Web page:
Nearly every student in the United States learns about Sacagawea, the remarkable Shoshone woman who accompanied Lewis and Clark from the Northern Plains through the Rocky Mountains to the Pacific Ocean and back – all while carrying her infant in a papoose!
More than two centuries later, Sacagawea’s descendant, Sacajawea Patrick, is making her own journey through uncharted territory – fostering toddlers through Angels Foster Family Network. It wasn’t her foremother who inspired her to foster, though. The single mother of two teens of her own says she has wanted to serve as a foster parent since she was a little girl. “Where I grew up families always had foster kids and they weren’t always treated so well, so they came over to our house,” she recalls. “Our home was a wonderful place. My father even built a basketball court at our house so all of the children in the neighborhood could come over and play." Sacajawea says she used to love reading to the little children and teaching them sign language.
When Sacajawea was seven years old, she saw a film on the life of Josephine Baker and her “Rainbow Tribe” of adopted children and she knew fostering was her calling. “I told my parents ‘That’s going to be me,’ and they told me they didn’t doubt it for a minute,” she says, sitting in her living room, a warm, homey space with stuffed animals and games bursting from toy chests. There are two brand-new tricycles with shiny streamers spouting from the handle bars for the toddler twins, a brother and sister, who have been with her and her teens Shannon, 16, and Sacajawea, 13, for more than a year. “These children are so full of pureness and joy,” Sacajawea says with a sigh. “It just shows everything that’s good in the world.”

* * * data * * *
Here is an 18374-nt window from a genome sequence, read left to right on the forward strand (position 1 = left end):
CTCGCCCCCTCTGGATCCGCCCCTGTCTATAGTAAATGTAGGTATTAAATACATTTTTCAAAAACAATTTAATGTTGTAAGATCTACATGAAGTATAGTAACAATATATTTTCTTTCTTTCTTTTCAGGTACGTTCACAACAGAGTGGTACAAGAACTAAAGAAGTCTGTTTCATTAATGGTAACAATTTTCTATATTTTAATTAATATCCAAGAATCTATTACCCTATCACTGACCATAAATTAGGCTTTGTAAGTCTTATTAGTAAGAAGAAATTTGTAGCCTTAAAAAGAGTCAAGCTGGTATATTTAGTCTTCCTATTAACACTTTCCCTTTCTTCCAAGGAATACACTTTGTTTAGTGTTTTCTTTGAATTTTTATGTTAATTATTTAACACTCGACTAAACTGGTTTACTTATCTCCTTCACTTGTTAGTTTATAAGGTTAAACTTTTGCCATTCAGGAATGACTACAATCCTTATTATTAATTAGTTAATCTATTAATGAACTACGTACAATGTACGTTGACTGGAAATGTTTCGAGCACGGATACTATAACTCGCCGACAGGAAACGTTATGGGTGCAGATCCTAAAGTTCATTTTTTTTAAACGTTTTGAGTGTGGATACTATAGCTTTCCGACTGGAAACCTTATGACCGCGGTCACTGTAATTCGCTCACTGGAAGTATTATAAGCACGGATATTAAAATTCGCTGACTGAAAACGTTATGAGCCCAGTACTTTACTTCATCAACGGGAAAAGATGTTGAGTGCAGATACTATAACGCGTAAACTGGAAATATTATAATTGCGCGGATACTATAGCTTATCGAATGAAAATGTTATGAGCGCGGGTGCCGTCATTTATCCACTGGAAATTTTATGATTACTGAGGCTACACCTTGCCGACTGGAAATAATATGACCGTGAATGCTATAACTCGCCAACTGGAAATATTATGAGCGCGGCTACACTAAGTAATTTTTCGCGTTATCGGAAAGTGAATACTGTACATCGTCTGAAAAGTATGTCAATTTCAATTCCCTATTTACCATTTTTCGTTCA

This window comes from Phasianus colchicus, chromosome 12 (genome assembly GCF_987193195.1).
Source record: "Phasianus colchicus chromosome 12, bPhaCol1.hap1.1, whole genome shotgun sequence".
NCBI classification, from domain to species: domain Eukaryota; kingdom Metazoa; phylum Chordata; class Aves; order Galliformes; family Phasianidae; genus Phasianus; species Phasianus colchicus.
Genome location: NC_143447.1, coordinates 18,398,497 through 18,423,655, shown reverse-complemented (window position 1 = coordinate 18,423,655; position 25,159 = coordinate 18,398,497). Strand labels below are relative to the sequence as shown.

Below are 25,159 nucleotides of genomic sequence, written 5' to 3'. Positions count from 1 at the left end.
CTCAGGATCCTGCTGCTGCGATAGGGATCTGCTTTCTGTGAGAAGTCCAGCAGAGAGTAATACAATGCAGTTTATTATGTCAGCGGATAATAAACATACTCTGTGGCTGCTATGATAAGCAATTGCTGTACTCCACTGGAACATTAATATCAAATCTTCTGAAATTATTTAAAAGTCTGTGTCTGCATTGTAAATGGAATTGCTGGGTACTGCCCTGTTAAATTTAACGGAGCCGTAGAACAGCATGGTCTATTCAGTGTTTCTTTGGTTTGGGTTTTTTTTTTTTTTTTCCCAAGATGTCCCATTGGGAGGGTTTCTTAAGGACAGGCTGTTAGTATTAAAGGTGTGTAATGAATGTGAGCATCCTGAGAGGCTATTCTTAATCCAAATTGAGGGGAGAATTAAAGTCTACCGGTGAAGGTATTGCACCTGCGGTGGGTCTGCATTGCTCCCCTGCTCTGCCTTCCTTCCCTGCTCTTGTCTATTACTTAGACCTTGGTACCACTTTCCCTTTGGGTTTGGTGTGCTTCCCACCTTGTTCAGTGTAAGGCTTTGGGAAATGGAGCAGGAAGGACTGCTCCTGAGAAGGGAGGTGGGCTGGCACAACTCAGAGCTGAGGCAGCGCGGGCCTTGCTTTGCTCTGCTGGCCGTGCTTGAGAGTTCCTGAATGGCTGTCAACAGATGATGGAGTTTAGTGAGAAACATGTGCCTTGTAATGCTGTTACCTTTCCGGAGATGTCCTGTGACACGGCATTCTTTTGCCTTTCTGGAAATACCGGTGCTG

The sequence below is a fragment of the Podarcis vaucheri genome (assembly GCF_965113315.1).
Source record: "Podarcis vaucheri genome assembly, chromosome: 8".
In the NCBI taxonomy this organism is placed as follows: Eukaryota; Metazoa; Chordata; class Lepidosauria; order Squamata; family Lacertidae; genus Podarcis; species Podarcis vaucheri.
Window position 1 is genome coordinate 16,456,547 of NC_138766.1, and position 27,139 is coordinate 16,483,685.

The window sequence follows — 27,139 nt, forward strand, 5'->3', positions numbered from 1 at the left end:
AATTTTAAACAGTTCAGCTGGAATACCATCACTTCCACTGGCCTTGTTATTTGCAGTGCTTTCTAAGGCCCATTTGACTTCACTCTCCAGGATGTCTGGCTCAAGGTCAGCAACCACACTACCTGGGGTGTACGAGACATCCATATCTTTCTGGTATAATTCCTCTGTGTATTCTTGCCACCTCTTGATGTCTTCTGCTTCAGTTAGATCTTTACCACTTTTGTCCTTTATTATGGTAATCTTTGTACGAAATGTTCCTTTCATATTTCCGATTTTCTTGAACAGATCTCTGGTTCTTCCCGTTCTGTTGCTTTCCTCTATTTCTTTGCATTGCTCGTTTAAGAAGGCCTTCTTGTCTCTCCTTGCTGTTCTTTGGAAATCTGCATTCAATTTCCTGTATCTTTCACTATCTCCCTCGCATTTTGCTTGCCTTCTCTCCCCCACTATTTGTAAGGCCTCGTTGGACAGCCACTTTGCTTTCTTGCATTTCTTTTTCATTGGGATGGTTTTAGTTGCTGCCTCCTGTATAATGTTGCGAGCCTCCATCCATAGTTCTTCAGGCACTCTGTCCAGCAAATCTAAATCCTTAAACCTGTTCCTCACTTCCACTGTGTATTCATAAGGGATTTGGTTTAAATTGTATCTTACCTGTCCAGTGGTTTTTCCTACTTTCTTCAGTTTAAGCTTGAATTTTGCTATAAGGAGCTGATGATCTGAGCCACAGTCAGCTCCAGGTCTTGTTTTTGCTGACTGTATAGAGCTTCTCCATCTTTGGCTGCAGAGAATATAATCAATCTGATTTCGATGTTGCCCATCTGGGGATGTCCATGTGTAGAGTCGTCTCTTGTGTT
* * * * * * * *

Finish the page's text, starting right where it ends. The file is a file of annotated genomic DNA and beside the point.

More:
Sacajawea said she was pleasantly surprised to find that she was eligible to foster as a single mother. “I am blessed with a good job and a home, but I thought it was a requirement that I had to be married. I’m glad it’s not because I treat these children like my own and they brighten my day.” Her teens are equally committed to fostering. “They are well-mannered children who are very helpful to me and consider these kids their siblings.”
This is not to say fostering is easy. Each case is different and children may have medical or emotional issues. And sometimes navigating the relationship with biological family can be challenging. Sacajawea has had her share of bumps along the road, but says Angels Foster Family Network has supported her every step of the way. In addition to ongoing education and support groups for foster parents, the agency provides each family with a clinical case manager who is available to answer questions or address concerns round the clock. Despite the challenges, Sacajawea continues fostering because she knows she’s making a difference in the lives of young children and that makes it worth the effort. And if anyone knows how to make her way through difficult terrain it’s Sacajawea. It’s in her blood.